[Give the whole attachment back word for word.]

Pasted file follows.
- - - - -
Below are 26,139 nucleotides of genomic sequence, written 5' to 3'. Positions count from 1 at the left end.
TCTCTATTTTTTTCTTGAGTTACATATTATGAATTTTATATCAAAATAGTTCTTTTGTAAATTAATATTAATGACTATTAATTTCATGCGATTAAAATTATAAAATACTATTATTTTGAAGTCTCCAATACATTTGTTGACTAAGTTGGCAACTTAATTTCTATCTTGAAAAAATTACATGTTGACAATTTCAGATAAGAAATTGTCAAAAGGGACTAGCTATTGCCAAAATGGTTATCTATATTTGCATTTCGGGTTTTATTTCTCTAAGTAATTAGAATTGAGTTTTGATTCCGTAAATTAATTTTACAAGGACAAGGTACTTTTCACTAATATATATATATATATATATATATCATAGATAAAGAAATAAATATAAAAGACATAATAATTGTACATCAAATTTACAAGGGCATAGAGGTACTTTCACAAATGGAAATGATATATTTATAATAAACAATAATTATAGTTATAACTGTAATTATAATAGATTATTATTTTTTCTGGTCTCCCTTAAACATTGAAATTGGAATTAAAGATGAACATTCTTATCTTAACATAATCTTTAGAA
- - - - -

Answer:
Below are 26,139 nucleotides of genomic sequence, written 5' to 3'. Positions count from 1 at the left end.
TCTCTATTTTTTTCTTGAGTTACATATTATGAATTTTATATCAAAATAGTTCTTTTGTAAATTAATATTAATGACTATTAATTTCATGCGATTAAAATTATAAAATACTATTATTTTGAAGTCTCCAATACATTTGTTGACTAAGTTGGCAACTTAATTTCTATCTTGAAAAAATTACATGTTGACAATTTCAGATAAGAAATTGTCAAAAGGGACTAGCTATTGCCAAAATGGTTATCTATATTTGCATTTCGGGTTTTATTTCTCTAAGTAATTAGAATTGAGTTTTGATTCCGTAAATTAATTTTACAAGGACAAGGTACTTTTCACTAATATATATATATATATATATATATCATAGATAAAGAAATAAATATAAAAGACATAATAATTGTACATCAAATTTACAAGGGCATAGAGGTACTTTCACAAATGGAAATGATATATTTATAATAAACAATAATTATAGTTATAACTGTAATTATAATAGATTATTATTTTTTCTGGTCTCCCTTAAACATTGAAATTGGAATTAAAGATGAACATTCTTATCTTAACATAATCTTTAGAA